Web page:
Job 28:1-28. Job‘s speech continued.
In the twenty-seventh chapter Job had tacitly admitted that the statement of the friends was often true, that God vindicated His justice by punishing the wicked here; but still the affliction of the godly remained unexplained. Man has, by skill, brought the precious metals from their concealment. But the Divine Wisdom, which governs human affairs, he cannot similarly discover (Job 28:12, etc.). However, the image from the same metals (Job 23:10) implies Job has made some way towards solving the riddle of his life; namely, that affliction is to him as the refining fire is to gold.
vein — a mine, from which it goes forth, Hebrew, “is dug.”
place for gold — a place where gold may be found, which men refine. Not as English Version, “A place - where,” (Malachi 3:3). Contrasted with gold found in the bed and sand of rivers, which does not need refining; as the gold dug from a mine does. Golden ornaments have been found in Egypt, of the times of Joseph.
brass — that is, copper; for brass is a mixed metal of copper and zinc, of modern invention. Iron is less easily discovered, and wrought, than copper; therefore copper was in common use long before iron. Copper-stone is called “cadmium” by Pliny [Natural History, 34:1; 36:21]. Iron is fitly said to be taken out of the “earth” (dust), for ore looks like mere earth.
“Man makes an end of darkness,” by exploring the darkest depths (with torches).
all perfection — rather, carries out his search to the utmost perfection; most thoroughly searches the stones of darkness and of the shadow of death (thickest gloom); that is, the stones, whatever they be, embedded in the darkest bowels of the earth [Umbreit] (Job 26:10).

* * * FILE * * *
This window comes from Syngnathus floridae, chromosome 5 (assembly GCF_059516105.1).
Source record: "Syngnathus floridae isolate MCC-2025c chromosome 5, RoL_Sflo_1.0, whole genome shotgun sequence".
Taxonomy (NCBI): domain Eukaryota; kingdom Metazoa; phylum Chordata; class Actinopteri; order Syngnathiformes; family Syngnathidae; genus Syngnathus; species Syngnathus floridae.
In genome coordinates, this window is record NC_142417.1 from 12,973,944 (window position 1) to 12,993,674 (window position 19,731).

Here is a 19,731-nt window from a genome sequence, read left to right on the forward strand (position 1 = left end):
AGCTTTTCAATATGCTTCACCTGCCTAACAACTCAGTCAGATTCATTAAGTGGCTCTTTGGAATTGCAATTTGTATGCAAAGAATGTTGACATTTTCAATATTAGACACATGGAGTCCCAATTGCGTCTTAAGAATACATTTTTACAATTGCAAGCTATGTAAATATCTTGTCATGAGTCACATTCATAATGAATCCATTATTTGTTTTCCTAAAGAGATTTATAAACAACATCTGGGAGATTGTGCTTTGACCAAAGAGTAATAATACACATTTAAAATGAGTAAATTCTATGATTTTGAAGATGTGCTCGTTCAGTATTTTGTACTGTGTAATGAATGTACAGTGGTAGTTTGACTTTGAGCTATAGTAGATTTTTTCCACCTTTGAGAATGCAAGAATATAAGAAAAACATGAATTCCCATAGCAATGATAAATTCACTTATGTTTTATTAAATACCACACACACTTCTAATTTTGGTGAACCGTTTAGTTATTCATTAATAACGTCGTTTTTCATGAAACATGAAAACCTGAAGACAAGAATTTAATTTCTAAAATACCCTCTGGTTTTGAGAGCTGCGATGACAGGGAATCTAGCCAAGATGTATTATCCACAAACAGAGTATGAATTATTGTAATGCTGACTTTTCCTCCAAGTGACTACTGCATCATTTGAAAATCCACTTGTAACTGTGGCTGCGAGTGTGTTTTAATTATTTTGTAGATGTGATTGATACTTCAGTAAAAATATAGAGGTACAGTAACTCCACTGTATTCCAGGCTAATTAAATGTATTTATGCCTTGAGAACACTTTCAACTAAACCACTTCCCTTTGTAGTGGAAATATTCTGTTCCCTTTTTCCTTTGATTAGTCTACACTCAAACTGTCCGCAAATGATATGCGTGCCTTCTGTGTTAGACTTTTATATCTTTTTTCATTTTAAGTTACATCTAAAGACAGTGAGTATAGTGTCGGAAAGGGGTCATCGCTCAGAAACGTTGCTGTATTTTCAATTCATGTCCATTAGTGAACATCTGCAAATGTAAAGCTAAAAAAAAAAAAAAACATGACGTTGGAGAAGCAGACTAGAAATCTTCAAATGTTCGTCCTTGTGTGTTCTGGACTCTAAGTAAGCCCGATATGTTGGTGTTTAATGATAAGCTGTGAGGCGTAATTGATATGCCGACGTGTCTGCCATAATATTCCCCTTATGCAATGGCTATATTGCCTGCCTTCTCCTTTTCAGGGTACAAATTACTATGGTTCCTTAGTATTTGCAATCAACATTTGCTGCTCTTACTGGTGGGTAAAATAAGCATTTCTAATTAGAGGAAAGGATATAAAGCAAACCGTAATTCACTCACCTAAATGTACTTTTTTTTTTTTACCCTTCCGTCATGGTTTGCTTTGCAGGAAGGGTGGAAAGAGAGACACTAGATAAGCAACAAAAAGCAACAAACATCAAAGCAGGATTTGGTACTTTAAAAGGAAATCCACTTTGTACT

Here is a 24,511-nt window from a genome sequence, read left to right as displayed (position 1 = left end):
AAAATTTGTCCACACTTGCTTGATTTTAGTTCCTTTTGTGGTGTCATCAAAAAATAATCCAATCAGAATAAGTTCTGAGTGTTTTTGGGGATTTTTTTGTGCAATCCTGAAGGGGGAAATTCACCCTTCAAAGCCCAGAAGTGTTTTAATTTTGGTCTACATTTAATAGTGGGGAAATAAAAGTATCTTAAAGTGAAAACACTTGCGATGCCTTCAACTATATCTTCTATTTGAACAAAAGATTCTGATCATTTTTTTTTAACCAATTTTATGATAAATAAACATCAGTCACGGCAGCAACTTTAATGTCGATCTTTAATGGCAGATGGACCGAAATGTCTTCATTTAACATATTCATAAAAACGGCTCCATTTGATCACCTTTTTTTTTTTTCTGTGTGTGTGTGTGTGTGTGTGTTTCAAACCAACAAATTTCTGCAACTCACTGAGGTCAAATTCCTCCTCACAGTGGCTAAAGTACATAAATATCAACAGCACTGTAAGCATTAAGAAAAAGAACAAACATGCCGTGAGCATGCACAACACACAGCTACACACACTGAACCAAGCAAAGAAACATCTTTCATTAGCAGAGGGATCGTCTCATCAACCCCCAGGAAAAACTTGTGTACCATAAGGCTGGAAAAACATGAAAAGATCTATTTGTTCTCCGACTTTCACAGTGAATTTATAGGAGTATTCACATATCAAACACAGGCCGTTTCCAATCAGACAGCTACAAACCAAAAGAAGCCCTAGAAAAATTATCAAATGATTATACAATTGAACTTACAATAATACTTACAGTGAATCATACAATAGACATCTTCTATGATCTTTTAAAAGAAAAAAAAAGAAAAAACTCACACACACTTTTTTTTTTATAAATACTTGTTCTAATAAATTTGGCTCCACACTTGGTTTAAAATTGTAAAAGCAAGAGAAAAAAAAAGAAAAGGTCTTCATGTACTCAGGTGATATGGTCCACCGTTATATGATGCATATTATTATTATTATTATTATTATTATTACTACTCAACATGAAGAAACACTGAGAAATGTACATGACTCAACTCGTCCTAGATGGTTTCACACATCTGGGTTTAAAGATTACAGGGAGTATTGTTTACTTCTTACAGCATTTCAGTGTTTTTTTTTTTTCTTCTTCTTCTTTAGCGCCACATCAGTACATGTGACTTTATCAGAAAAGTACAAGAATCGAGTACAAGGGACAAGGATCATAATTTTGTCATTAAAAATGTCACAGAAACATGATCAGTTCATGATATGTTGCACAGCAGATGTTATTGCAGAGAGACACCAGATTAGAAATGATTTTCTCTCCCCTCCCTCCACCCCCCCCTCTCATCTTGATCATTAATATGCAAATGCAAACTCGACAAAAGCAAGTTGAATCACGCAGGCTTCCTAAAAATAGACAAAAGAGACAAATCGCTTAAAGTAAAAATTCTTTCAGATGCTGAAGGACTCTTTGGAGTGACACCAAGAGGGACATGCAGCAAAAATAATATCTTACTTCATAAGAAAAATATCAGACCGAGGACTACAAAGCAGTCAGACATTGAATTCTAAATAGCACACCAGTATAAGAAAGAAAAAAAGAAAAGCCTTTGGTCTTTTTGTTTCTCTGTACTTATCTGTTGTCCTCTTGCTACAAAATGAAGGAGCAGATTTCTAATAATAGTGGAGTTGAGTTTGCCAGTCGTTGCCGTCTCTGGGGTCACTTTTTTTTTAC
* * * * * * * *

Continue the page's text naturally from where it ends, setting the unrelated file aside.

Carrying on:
Three hardships in mining:
1. “A stream (flood) breaks out at the side of the stranger”; namely, the miner, a strange newcomer into places heretofore unexplored; his surprise at the sudden stream breaking out beside him is expressed (English Version, “from the inhabitant”).
2. “Forgotten (unsupported) by the foot they hang,” namely, by ropes, in descending. In the Hebrew, “Lo there” precedes this clause, graphically placing it as if before the eyes. “The waters” is inserted by English Version. “Are dried up,” ought to be, “hang,” “are suspended.” English Version perhaps understood, waters of whose existence man was previously unconscious, and near which he never trod; and yet man‘s energy is such, that by pumps, etc., he soon causes them to “dry up and go away” [So Herder].
3. “Far away from men, they move with uncertain step”; they stagger; not “they are gone” [Umbreit].
Its fertile surface yields food; and yet “beneath it is turned up as it were with fire.” So Pliny [Natural History, 33] observes on the ingratitude of man who repays the debt he owes the earth for food, by digging out its bowels. “Fire” was used in mining [Umbreit]. English Version is simpler, which means precious stones which glow like fire; and so Job 28:6 follows naturally (Ezekiel 28:14).
Sapphires are found in alluvial soil near rocks and embedded in gneiss. The ancients distinguished two kinds: 1. The real, of transparent blue: 2. That improperly so called, opaque, with gold spots; that is, lapis lazuli. To the latter, looking like gold dust, Umbreit refers “dust of gold.” English Version better, “The stones of the earth are, etc., and the clods of it (Vulgate) are gold”; the parallel clauses are thus neater.
fowl — rather, “ravenous bird,” or “eagle,” which is the most sharp-sighted of birds (Isaiah 46:11). A vulture will spy a carcass at an amazing distance. The miner penetrates the earth by a way unseen by birds of keenest sight.
lion‘s whelps — literally, “the sons of pride,” that is, the fiercest beasts.
passed — The Hebrew implies the proud gait of the lion. The miner ventures where not even the fierce lion dares to go in pursuit of his prey.
rock — flint. He puts forth his hand to cleave the hardest rock.
by the roots — from their foundations, by undermining them.
He cuts channels to drain off the waters, which hinder his mining; and when the waters are gone, he is able to see the precious things in the earth.
floods — “He restrains the streams from weeping”; a poetical expression for the trickling subterranean rills, which impede him; answering to the first clause of Job 28:10; so also the two latter clauses in each verse correspond.